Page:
Haphazard Science Education

Once again, here is the new basic framework that the National Research Council has decided would improve science and engineering education in our country. I’m not going to argue with it, because I’m certainly no scientist. But they did call for state curriculum designers to come up with their own plans based on this framework (i.e. fill in the specifics), so I’m going to look at it from a self-education point of view (please scroll down).

1. Scientific and Engineering Practices
1. Asking questions (for science) and defining problems (for
engineering)
2. Developing and using models
3. Planning and carrying out investigations
4. Analyzing and interpreting data
5. Using mathematics and computational thinking
6. Constructing explanations (for science) and designing
solutions (for engineering)
7. Engaging in argument from evidence
8. Obtaining, evaluating, and communicating information

2. Crosscutting Concepts
1. Patterns
2. Cause and effect: Mechanism and explanation
3. Scale, proportion, and quantity
4. Systems and system models
5. Energy and matter: Flows, cycles, and conservation
6. Structure and function
7. Stability and change

3. Disciplinary Core Ideas
Physical Sciences
PS 1: Matter and its interactions
PS 2: Motion and stability: Forces and interactions
PS 3: Energy
PS 4: Waves and their applications in technologies for information
transfer
Life Sciences
LS 1: From molecules to organisms: Structures and processes
LS 2: Ecosystems: Interactions, energy, and dynamics
LS 3: Heredity: Inheritance and variation of traits
LS 4: Biological evolution: Unity and diversity
Earth and Space Sciences
ESS 1: Earth’s place in the universe
ESS 2: Earth’s systems
ESS 3: Earth and human activity
Engineering, Technology, and the Applications of Science
ETS 1: Engineering design
ETS 2: Links among engineering, technology, science, and society

The first thing to realize is that your kids may already be doing/learning the things in this list. Do your kids ask questions? Do they want to know how things work or why things are? That’s how it starts. And the way to make it stop is to make them write a report about it. If they want to explore more and try out those projects in kids’ science books – great! But forcing them to do projects on topics they are not interested in may ultimately backfire. Curiosity and natural inquiry may get lost under the authoritative influence of curriculum.

As children get older though, perhaps pre-teen, it would be really interesting to look at this framework together. Discuss it, and write down all the ways they are already aware of the concepts. For instance, my daughter loves animals and anatomy. She could tell you a lot about the “Crosscutting Concepts” of patterns (animal coloration and behavior), cause and effect (food chain, ecosystem, tracking), scale/proportion/quantity (food chain, anatomy, reading landscape), systems/models (skeletons, circulation, digestive, reproductive), etc…

However, continuing down the list, my daughter has shown relatively little interest in physical science and she is now old enough to know that she doesn’t know. Since the thought of learning about electricity fills her with dread, I can suggest we  learn from our local science museum (and indeed we have learned a lot from the awesome Exploritorium in San Francisco), or from Internet tutorials, documentaries, or old-fashioned textbooks if she wishes.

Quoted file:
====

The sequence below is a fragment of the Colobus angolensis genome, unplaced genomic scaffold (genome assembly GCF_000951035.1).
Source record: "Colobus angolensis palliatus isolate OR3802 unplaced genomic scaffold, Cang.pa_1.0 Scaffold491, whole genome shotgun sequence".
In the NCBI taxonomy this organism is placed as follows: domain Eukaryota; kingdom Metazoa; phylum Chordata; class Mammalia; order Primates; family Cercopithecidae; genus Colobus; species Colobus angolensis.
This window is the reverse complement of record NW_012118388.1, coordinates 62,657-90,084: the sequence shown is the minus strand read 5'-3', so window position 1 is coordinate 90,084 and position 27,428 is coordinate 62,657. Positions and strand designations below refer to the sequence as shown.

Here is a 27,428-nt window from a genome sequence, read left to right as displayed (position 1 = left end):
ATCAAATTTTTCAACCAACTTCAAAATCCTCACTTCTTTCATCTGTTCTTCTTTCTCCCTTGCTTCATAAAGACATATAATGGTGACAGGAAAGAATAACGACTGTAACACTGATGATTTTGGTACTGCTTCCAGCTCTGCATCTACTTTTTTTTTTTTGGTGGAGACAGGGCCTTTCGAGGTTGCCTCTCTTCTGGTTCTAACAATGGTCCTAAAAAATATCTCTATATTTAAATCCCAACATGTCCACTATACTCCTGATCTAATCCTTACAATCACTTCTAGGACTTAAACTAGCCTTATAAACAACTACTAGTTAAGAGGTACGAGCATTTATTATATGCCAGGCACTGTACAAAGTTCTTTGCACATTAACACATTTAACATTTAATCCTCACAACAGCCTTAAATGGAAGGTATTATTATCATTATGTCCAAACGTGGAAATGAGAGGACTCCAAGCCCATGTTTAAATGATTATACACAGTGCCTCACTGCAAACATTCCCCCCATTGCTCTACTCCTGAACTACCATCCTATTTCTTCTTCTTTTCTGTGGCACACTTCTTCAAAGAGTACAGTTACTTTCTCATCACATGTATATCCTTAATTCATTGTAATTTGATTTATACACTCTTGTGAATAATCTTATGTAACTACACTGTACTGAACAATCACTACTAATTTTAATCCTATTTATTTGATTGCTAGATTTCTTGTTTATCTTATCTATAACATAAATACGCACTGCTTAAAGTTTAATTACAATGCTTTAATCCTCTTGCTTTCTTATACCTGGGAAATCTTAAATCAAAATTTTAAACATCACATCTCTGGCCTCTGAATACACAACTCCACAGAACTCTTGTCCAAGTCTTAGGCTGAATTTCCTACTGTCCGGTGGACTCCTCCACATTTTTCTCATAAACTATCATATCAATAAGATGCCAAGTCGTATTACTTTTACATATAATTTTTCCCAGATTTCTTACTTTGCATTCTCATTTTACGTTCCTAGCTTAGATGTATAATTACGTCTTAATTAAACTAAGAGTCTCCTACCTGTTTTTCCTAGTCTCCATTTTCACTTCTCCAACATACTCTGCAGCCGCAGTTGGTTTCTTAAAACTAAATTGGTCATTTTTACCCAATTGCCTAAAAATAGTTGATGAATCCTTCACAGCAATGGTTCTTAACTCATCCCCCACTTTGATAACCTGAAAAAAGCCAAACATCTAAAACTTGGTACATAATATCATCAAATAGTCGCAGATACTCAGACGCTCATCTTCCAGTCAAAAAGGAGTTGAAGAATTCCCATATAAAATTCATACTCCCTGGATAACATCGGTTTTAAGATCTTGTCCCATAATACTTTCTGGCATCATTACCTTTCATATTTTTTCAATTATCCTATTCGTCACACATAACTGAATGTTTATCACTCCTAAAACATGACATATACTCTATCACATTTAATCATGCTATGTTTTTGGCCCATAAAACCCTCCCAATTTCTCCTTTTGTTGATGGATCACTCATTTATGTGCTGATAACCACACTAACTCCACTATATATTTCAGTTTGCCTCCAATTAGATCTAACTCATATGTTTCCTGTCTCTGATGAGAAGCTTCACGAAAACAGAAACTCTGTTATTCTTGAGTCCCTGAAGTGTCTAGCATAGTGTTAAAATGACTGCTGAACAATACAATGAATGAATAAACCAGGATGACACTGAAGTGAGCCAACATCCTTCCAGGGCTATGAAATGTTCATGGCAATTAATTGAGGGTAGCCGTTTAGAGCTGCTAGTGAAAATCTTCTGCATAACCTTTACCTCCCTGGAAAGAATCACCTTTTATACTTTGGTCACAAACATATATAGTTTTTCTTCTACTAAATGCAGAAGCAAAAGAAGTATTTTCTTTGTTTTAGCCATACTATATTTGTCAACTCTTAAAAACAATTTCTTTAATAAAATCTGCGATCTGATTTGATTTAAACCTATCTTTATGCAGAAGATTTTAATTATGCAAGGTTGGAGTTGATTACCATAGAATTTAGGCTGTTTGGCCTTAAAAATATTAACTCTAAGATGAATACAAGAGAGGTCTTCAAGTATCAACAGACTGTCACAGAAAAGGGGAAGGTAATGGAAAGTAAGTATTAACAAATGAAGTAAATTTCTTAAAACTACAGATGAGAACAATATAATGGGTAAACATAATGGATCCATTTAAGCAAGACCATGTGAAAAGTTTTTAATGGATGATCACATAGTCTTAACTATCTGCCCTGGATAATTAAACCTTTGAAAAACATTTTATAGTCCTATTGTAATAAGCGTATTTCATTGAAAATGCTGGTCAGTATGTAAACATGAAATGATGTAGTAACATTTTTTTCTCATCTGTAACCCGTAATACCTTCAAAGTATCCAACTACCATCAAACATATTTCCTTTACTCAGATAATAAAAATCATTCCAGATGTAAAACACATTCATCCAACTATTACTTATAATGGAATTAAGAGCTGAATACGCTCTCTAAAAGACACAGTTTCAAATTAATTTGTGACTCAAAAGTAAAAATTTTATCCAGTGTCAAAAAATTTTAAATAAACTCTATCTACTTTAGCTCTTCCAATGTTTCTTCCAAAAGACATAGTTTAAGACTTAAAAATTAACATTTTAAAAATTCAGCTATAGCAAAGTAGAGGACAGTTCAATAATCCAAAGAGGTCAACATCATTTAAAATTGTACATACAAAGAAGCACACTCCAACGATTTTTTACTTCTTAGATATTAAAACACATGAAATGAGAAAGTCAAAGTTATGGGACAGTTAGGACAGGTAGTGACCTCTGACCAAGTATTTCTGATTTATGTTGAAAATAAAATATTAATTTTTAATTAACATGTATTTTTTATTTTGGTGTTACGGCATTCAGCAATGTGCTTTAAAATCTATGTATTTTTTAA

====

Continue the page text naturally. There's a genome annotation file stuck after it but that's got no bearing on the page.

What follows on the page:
The key here is to let your kid lead the decision. If he is unimpressed by the NRC’s framework, so be it. Just keep recording the stuff he is doing, because it may fit anyway. And their interests may change in unexpected ways. My two boys ended up teaching themselves a lot about metals, geology and mining because playing Minecraft on the computer sparked their interest. My daughter became fascinated with architecture after designing houses on Sims.  She loves to try to duplicate houses and buildings on her computer games, and pays close attention when we watch videos about famous architects. Watching “The Elegant Universe” motivated my oldest son to read the book it was based on. Reading “Devil in the White City” motivated my second son to read biographies of Edison, Tesla and Westinghouse.

The one thing I never did with my boys was force them to write a traditional lab report, thus reinforcing the steps of the scientific process. It just seemed so phony to me, and they would have hated it. So I waited, and let the teachers at community college handle that aspect of scientific literacy. Both boys took chemistry with labs at CC and had no problems learning to write the necessary reports (each got an “A” for the course). So, it seems that it was OK for them to wait until they were older to learn about such things – although they were already aware of the scientific process from biographies and books we had read about logic.

Overall, I think the NRC’s framework can be very useful for you to think about what your kids are already doing from a science teacher’s perspective. Keep records and write about their activities, maybe even use the listed terms and concepts to help convince yourself and others that your kids really are learning. Then when the kids are older, let them see the framework and evaluate their own learning. They may decide to make adjustments or simply carry on as before. Either way, keep taking notes about their books, movies, activities, interests, field trips, classes, etc. so that you can someday produce a proper transcript.

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